Compliance Emergency Room – Tracking Exam and Audit Findings
Best Practices for Tracking Exam & Audit Findings
An emergency room (ER) is a place where chaos is organized. Patients are triaged by need. Staff uses electronic records to keep medical histories. Interactions, tests and prescriptions are carefully tracked.
They’re designed this way because the stakes are high—no patient can be overlooked.
But what happens when a bank’s compliance program has an emergency? Too often, it doesn’t get the attention it needs, and the consequences can be dire.
I’m talking about findings—and how they can fall through the cracks, putting an institution at risk.
Whether it’s accidental or a systemic problem—life threatening or just a serious pain point—findings reveal the weaknesses in an institution’s compliance program. They are also an opportunity to improve operations and demonstrate to examiners that compliance is taken seriously. Unfortunately, this doesn’t always happen.
A Findings Flood
There’s no shortage of findings at financial institutions. Smart institutions regularly test the strength and accuracy of their compliance programs, uncovering issues as they go. The classic compliance model has four lines of defense: management and employees, internal audit, external audit and government review.
In an ideal world these exercises would come back clean, revealing a sound program with no weaknesses. But the truth is every institution has some areas of compliance that need work. In fact, it’s common for institutions to have findings in each of the four areas.
And that’s where the problem lies. On its own, one finding can be simple to track. A handful is manageable. But the more findings an institution has to juggle—and the more complex those findings are—the harder it is to keep everything straight.
And there is plenty to keep straight. Consider the frequency of bank reviews. Whether it’s Community Reinvestment Act, safety and soundness or a compliance or financial audit, there’s some type of review every 6 to 12 months. Add to that government findings and management and employee reports and tracking findings becomes an overwhelming task.
Failure to properly handle findings can cost an institution. Examiners expect institutions to take findings seriously. In worst-case scenarios, those that don’t may be prevented from raising capital or restricted in their banking activities.
That’s why every institution needs a compliance emergency room—a systematic, centralized system for tracking, remediating and documenting findings to ensure nothing gets lost in the shuffle. Best practices suggest that the system be:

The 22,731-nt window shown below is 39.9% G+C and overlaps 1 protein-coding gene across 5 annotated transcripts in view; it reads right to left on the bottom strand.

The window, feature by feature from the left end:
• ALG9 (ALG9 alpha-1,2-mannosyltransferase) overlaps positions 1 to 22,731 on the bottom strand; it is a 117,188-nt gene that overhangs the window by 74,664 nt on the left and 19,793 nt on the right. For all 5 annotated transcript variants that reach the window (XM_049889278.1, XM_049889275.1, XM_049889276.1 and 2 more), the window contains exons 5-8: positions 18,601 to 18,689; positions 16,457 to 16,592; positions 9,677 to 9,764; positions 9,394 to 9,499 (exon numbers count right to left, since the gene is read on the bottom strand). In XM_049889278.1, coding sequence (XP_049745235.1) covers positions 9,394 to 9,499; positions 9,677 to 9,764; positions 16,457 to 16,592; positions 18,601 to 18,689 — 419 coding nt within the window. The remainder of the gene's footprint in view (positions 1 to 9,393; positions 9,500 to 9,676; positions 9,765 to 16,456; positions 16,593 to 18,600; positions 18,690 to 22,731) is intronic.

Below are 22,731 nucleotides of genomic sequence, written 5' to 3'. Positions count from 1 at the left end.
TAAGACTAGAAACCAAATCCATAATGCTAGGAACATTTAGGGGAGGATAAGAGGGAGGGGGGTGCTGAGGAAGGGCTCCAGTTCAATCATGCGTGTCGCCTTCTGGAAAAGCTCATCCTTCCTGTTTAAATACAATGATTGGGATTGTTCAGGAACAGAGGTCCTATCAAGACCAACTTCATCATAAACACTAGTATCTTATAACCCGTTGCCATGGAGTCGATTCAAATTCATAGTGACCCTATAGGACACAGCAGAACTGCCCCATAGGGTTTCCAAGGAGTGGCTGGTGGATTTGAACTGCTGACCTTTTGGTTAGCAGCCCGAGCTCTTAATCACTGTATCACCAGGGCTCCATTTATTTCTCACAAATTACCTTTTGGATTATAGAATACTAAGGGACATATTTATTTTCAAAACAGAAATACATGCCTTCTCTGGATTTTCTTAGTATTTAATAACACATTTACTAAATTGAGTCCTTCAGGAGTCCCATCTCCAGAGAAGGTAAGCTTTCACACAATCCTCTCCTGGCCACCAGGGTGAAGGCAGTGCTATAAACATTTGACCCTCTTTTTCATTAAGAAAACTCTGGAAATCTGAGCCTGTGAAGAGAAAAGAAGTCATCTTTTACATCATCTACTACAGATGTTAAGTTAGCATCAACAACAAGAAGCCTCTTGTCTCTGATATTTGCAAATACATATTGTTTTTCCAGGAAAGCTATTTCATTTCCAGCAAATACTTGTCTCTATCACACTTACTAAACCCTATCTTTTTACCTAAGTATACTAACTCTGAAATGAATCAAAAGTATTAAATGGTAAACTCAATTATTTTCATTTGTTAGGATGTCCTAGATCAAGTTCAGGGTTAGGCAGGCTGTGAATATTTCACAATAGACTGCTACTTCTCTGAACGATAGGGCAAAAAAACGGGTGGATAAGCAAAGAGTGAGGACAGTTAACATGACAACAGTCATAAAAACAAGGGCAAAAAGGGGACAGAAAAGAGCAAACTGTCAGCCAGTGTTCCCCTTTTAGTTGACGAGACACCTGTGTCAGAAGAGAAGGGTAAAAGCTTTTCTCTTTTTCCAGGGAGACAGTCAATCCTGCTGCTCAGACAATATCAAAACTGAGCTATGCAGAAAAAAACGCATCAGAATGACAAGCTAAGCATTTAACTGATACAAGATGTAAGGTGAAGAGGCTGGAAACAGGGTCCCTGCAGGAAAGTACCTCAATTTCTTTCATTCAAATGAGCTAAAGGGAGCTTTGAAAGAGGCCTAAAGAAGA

- While findings vary in their size and importance, each finding must be handled consistently. Exceptions make for sloppy record keeping and increase the likelihood of it getting lost or forgotten.
- Every document, policy and procedure should be stored in one place. Staff shouldn’t maintain piecemeal files across the bank. That includes logs of all remediation activities.
- Well Documented. If an action isn’t documented, then in the eyes of regulators it didn’t happen. Document meetings, plans for resolving the issue and each step taken towards remediation.
- For every finding, make it clear who is responsible for overseeing the remediation plan. Document which tasks are assigned to which employees and carefully track each employee’s progress.
- Traceable with an audit trail. Keep a log of all activities, noting what was changed, when and by whom.
- Compliance teams face constant distractions as new findings emerge. Don’t let old findings get lost in the shuffle. Have a method in place to ensure the bank actively follows up on all known findings on a regular basis.
- Exam ready. When it comes to exam prep, institutions should be able to easily demonstrate all of its findings and how close the bank is to remedying the issue.
Before the explosion of Dodd-Frank regulations, most banks used manual processes to track findings—and it often worked. Institutions had enough staff to eke out a solution with Excel spreadsheets. But with less staff and more findings, this isn’t a viable approach anymore.
Spreadsheets are notorious for their inaccuracies, with multiple users editing them and saving separate versions. There are no logs to track who last updated files—if employees remember to update them at all. That’s because spreadsheets are inherently passive and unable to send reminders to keep the process moving. It’s a very unsophisticated product for a very high-risk process.
But when an institution has a structured method for tracking exam and audit findings, it not only reduces the risk of findings errors and material loss, it also improves efficiency—decreasing the internal workload.
The prescription for better tracking of exam and audit findings—while improving operational efficiency—is your own compliance emergency room. It’s great medicine for your compliance program.